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Pediatric emergency medical services in privately insured patients: A 10-year national claims analysis

Published:October 18, 2018DOI:https://doi.org/10.1016/j.ajem.2018.10.029

      Abstract

      Objective

      To characterize pediatric Emergency Medicine Service (EMS) transports to the Emergency Department (ED) using a national claims database.

      Methods

      We included children, 18 years and younger, transported by EMS to an ED, from 2007 to 2016 in the OptumLabs Data Warehouse. ICD-9 and ICD-10 diagnosis codes were used to categorize disease system involvement. Interventions performed were extracted using procedure codes. ED visit severity was measured by the Minnesota Algorithm.

      Results

      Over a 10-year period, 239,243 children were transported. Trauma was the most frequent diagnosis category for transport for children ≥5 years of age, 35.1% (age 6–13) and 32.7% (age 14–18). The most common diagnosis category in children <6 years of age was neurologic (29.3%), followed by respiratory (23.1%). Over 10 years, transports for mental disorders represented 15.3% in children age 14 to 18, and had the greatest absolute increase (rate difference + 10.4 per 10,000) across all diagnoses categories. Neurologic transports also significantly increased in children age 14 to 18 (rate difference + 6.9 per 10,000). Trauma rates decreased across all age groups and had its greatest reduction among children age 14 to 18 (rate difference − 6.8 per 10,000). Across all age groups, an intervention was performed in 15.6%. Most children (83.3%) were deemed to have ED care needed type of visit, and 15.8% of the transports resulted in a hospital admission.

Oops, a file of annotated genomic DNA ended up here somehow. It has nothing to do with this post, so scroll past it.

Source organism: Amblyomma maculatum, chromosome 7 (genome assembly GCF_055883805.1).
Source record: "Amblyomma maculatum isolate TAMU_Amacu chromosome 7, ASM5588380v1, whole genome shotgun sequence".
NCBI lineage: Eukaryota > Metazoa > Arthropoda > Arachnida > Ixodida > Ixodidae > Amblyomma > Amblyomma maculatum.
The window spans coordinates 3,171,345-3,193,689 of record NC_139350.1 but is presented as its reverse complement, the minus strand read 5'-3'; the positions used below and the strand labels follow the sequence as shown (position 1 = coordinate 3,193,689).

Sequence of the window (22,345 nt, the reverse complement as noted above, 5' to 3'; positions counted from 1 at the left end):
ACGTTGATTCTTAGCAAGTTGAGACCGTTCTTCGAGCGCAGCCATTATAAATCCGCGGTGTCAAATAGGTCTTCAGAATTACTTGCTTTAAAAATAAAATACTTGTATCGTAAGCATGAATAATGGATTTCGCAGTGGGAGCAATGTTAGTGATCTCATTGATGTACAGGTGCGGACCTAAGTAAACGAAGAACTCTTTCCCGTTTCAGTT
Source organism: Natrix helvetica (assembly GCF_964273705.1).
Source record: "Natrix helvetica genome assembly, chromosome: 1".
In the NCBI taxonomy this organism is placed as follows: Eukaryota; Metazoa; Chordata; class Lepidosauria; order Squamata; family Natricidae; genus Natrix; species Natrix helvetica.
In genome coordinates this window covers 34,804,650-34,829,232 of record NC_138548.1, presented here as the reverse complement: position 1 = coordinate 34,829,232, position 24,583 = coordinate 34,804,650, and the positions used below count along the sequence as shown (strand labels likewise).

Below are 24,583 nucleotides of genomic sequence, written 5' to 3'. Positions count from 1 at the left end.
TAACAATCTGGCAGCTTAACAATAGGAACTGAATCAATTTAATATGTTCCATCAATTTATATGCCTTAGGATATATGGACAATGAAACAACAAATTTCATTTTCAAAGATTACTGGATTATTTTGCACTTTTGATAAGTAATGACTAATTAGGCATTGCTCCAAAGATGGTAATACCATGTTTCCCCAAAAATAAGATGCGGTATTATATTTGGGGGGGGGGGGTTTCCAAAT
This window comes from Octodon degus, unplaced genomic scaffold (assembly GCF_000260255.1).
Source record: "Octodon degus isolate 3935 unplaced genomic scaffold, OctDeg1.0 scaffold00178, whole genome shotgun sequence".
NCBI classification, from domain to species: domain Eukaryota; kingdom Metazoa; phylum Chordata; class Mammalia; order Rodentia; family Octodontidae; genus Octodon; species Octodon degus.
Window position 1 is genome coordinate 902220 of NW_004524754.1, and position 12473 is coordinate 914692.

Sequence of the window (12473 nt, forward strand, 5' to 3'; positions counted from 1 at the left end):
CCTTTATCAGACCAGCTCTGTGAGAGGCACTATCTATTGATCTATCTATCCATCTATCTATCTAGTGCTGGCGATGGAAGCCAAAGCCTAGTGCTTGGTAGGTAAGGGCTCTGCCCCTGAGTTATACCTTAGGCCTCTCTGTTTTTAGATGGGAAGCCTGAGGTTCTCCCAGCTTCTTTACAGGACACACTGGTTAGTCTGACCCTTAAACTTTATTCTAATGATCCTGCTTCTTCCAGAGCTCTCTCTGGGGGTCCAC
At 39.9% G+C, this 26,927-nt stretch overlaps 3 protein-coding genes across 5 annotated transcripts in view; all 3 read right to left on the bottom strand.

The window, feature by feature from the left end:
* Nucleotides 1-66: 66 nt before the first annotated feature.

Conclusion

      Trauma is the most frequent diagnosis for transport in children older than 5 years of age. Mental health and neurologic transports have markedly increased, while trauma transports have decreased. Most children arriving by ambulance were classified as requiring ED level of care. These changes might have significant implication for EMS personnel and policy makers.

      Abbreviations:

      ALS (Advanced Life Support), BLS (Basic Life Support), BVM (bag-valve-mask), CI (confidence intervals), ED (Emergency Department), EMS (Emergency Medical Services), HCPCS/CPT (Healthcare Common Procedure Coding System), IV (intravenous), NEMSIS (National EMS Information System), NHAMCS (National Hospital Ambulatory Medical Care Survey), OLDW (OptumLabs Data Warehouse), PECARN (Pediatric Emergency Care Research Network), RECORD (Reporting of Studies Conducted Using Observational Routinely-Collected Health Data)

      Keywords

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